Advertisements peddling hocus pocus must be stopped
Sir — Hypnosis seems to be a panacea for all bad habits. Newspapers are full of advertisements of psychics who claim to be able to cure everything with hypnosis, from sexual problems to unsuccessful careers. Posters proclaiming their talents abound on street walls and corners. But are the authorities under a spell too? Why do they not intervene when such irrational ads are so clearly visible in public? Political leaders encourage such unscientific ideas to wield power over the unthinking electorate, such as those who oppose the entry of women into the Sabarimala temple. The trance must be broken.
Sir — The news that the tigress, T1 or Avni, was killed in Pandarkhwada, Maharashtra was saddening (“Shadow over tigress killing”, Nov 4). The killing took place in spite of a significant movement by activists and animal lovers to save the tigress — which had eluded capture for two years — from being shot dead. The forest department failed miserably to catch the tigress alive. But there was no need to kill her. At a time when the campaign to save the species is at its peak in India, the killing comes as a rude shock to conservationists. The killing of wild animals should be completely banned. Any animal, even if it is a man-eater, should be tranquillized, and later released into its habitat. People must also desist from encroaching upon the forest area, allowing space for wild animals to reside.
Sir — One can empathize with the families who lost their kin to attacks by the tigress, Avni. But using this as an excuse to kill a creature is a criminal offence. Action must certainly have been taken to protect the people living near the forests. The Supreme Court had even allowed for the shooting of the man-eater as a last resort. But the problem could have been managed better. Tigers are an endangered species, so the tigress in question should have been tranquillized and captured, not shot. Now the two cubs are left without a mother, unable to fend for themselves.
More forest rangers should have been posted in the area, so as to keep the local people away from the wilderness. In Avni’s case, 11 of the 13 victims are reported to have gone deep into the jungle. With adequate precautions, more lives can be saved in future, both human and animal.
Sir — The recent cold-blooded killing of a Bengal tigress in Maharashtra has caught the attention of the media, wildlife enthusiasts and conservationists across the globe. T1 was charged with being a man-eater and connected to the death of around 13 villagers. She had two young cubs. However, the evidence of her being a man-eater were only circumstantial. This case had moved through several courts of administration. But she was awarded a death sentence without a complete investigation.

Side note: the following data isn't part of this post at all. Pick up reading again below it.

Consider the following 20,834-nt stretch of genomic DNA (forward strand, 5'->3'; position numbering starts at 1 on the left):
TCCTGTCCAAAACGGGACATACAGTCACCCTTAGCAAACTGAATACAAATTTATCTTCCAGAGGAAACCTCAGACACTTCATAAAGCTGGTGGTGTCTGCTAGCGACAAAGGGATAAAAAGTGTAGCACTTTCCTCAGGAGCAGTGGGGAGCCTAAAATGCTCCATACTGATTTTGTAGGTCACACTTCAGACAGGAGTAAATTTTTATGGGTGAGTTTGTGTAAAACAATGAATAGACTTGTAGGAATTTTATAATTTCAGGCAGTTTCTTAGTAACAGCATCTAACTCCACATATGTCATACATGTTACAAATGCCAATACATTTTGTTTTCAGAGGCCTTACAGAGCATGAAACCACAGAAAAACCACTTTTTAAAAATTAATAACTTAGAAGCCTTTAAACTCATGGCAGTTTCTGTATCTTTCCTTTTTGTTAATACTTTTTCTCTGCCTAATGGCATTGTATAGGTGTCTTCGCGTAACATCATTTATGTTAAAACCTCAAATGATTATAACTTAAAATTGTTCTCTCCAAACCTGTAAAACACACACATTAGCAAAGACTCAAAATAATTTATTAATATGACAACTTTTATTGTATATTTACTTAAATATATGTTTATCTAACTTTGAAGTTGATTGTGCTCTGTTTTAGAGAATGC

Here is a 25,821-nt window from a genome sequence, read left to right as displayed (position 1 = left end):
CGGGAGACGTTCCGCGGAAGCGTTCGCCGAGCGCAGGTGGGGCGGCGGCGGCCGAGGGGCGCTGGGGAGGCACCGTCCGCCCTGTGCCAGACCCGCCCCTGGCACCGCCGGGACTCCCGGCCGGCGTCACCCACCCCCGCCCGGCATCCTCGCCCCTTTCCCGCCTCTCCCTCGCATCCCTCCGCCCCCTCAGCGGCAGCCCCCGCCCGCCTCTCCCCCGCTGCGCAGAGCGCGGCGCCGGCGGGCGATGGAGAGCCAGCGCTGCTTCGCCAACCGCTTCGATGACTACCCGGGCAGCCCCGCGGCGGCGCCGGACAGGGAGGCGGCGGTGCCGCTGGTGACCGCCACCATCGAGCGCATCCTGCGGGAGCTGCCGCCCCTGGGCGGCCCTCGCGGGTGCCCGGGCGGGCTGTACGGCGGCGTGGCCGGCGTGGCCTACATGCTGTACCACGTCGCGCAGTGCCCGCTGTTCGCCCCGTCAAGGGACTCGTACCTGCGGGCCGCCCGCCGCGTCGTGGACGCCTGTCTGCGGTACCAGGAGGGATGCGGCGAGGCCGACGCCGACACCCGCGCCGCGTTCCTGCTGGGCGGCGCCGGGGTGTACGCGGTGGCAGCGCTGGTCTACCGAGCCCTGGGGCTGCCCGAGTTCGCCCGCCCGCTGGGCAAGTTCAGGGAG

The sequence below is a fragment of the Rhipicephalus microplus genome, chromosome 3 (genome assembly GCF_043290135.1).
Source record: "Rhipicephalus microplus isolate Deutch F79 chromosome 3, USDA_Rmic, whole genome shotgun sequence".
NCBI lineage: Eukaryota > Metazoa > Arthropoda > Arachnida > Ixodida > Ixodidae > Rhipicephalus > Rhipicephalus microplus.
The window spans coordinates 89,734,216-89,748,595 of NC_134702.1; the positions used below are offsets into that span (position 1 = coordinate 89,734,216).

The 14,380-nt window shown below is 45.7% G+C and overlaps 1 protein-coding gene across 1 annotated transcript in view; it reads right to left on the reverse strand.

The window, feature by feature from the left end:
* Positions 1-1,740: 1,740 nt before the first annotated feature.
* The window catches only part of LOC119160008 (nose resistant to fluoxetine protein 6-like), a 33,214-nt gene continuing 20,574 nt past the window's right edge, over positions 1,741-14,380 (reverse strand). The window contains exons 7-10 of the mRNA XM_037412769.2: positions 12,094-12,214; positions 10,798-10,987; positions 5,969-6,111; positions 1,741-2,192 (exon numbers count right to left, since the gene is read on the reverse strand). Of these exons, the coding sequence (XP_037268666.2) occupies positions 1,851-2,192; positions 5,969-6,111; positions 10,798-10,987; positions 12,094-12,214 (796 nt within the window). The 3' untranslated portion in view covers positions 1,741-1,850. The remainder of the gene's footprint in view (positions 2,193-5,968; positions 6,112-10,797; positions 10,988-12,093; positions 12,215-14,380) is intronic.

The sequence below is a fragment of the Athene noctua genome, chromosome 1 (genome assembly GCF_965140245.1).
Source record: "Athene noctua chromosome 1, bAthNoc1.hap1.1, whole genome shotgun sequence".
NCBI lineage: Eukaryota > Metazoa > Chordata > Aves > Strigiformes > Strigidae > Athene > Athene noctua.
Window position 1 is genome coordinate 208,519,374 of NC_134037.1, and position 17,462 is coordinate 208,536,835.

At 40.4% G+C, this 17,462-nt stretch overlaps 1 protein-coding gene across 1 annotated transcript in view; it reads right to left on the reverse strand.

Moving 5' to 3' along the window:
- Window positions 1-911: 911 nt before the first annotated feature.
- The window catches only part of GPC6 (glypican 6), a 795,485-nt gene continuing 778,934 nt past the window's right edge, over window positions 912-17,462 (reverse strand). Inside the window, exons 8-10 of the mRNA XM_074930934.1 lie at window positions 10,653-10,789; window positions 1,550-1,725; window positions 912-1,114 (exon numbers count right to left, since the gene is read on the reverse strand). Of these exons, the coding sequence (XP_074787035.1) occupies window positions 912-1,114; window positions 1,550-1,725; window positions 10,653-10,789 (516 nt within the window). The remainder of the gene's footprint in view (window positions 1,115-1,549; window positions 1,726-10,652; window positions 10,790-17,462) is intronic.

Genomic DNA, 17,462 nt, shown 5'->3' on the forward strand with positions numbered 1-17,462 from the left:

Why could not the animal have been tranquillized with powerful, legally-prescribed sedatives and retained in a wildlife rehabilitation centre or a zoo for further inspection and observation? One wonders what kind of wildlife management the state and Central governments practise when they cannot even protect an endangered species.
Saikat Kumar Basu,
Sir — A thorough probe into the killing of T1 must be ordered. The authorities must clarify if Asghar Ali Khan, the person who shot the tigress dead, was at all authorized to use the gun. Reportedly, no vet was present on the site either. Further, why was the tigress shot at night, a time when such an activity is prohibited?
Sir — Vallabhbhai Patel was a great leader who played a major role in India’s freedom struggle. He was committed to the welfare of farmers, and also integrated more than 550 princely states to build a united India.
One must congratulate the prime minister, Narendra Modi, for commemorating Patel through such a fitting monument. It was a courageous decision to undertake such a grand project. However, would it not have been more helpful if the government had built a university or a hospital in his name? This might have inspired many other people to do similar good deeds.
Sir — China recently unveiled the biggest sea bridge in the world, an engineering marvel and a national asset. But we want to bask in the glory of building the world’s tallest statue. This is nothing but squandering the scarce resources of a poor country. The money could be better utilized to meet more compelling needs, like infrastructural development and poverty alleviation. The enduring legacy of Vallabhbhai Patel should undoubtedly be cherished. But Patel himself, had he been alive today, would perhaps have disapproved of this extravagance.
Samir Kumar Majumdar,